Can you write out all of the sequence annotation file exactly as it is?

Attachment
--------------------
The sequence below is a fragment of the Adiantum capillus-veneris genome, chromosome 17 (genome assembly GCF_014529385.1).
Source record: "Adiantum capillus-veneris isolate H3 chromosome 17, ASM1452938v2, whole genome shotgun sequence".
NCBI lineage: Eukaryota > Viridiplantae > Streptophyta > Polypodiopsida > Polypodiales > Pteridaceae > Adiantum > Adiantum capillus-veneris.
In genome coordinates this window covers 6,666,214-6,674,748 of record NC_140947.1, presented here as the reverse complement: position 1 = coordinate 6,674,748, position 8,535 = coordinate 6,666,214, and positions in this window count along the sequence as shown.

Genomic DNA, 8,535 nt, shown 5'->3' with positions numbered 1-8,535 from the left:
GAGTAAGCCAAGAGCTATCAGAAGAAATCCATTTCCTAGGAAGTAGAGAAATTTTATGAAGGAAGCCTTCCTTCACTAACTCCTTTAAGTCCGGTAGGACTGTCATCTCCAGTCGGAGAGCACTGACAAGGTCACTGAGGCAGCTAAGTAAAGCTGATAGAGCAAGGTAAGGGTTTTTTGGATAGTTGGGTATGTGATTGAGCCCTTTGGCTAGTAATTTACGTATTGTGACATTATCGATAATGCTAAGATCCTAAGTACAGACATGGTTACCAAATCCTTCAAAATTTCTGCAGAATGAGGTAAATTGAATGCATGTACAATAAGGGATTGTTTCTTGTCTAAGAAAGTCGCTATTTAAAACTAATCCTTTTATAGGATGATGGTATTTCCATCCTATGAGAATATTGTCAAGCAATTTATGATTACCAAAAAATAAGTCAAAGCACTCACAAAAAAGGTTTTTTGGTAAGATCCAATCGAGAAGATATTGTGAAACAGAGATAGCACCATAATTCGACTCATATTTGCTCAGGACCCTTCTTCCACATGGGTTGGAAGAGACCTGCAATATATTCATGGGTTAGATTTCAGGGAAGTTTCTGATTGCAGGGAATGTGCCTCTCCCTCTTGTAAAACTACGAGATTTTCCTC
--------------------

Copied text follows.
The sequence below is a fragment of the Adiantum capillus-veneris genome, chromosome 17 (genome assembly GCF_014529385.1).
Source record: "Adiantum capillus-veneris isolate H3 chromosome 17, ASM1452938v2, whole genome shotgun sequence".
NCBI lineage: Eukaryota > Viridiplantae > Streptophyta > Polypodiopsida > Polypodiales > Pteridaceae > Adiantum > Adiantum capillus-veneris.
In genome coordinates this window covers 6,666,214-6,674,748 of record NC_140947.1, presented here as the reverse complement: position 1 = coordinate 6,674,748, position 8,535 = coordinate 6,666,214, and positions in this window count along the sequence as shown.

Genomic DNA, 8,535 nt, shown 5'->3' with positions numbered 1-8,535 from the left:
GAGTAAGCCAAGAGCTATCAGAAGAAATCCATTTCCTAGGAAGTAGAGAAATTTTATGAAGGAAGCCTTCCTTCACTAACTCCTTTAAGTCCGGTAGGACTGTCATCTCCAGTCGGAGAGCACTGACAAGGTCACTGAGGCAGCTAAGTAAAGCTGATAGAGCAAGGTAAGGGTTTTTTGGATAGTTGGGTATGTGATTGAGCCCTTTGGCTAGTAATTTACGTATTGTGACATTATCGATAATGCTAAGATCCTAAGTACAGACATGGTTACCAAATCCTTCAAAATTTCTGCAGAATGAGGTAAATTGAATGCATGTACAATAAGGGATTGTTTCTTGTCTAAGAAAGTCGCTATTTAAAACTAATCCTTTTATAGGATGATGGTATTTCCATCCTATGAGAATATTGTCAAGCAATTTATGATTACCAAAAAATAAGTCAAAGCACTCACAAAAAAGGTTTTTTGGTAAGATCCAATCGAGAAGATATTGTGAAACAGAGATAGCACCATAATTCGACTCATATTTGCTCAGGACCCTTCTTCCACATGGGTTGGAAGAGACCTGCAATATATTCATGGGTTAGATTTCAGGGAAGTTTCTGATTGCAGGGAATGTGCCTCTCCCTCTTGTAAAACTACGAGATTTTCCTC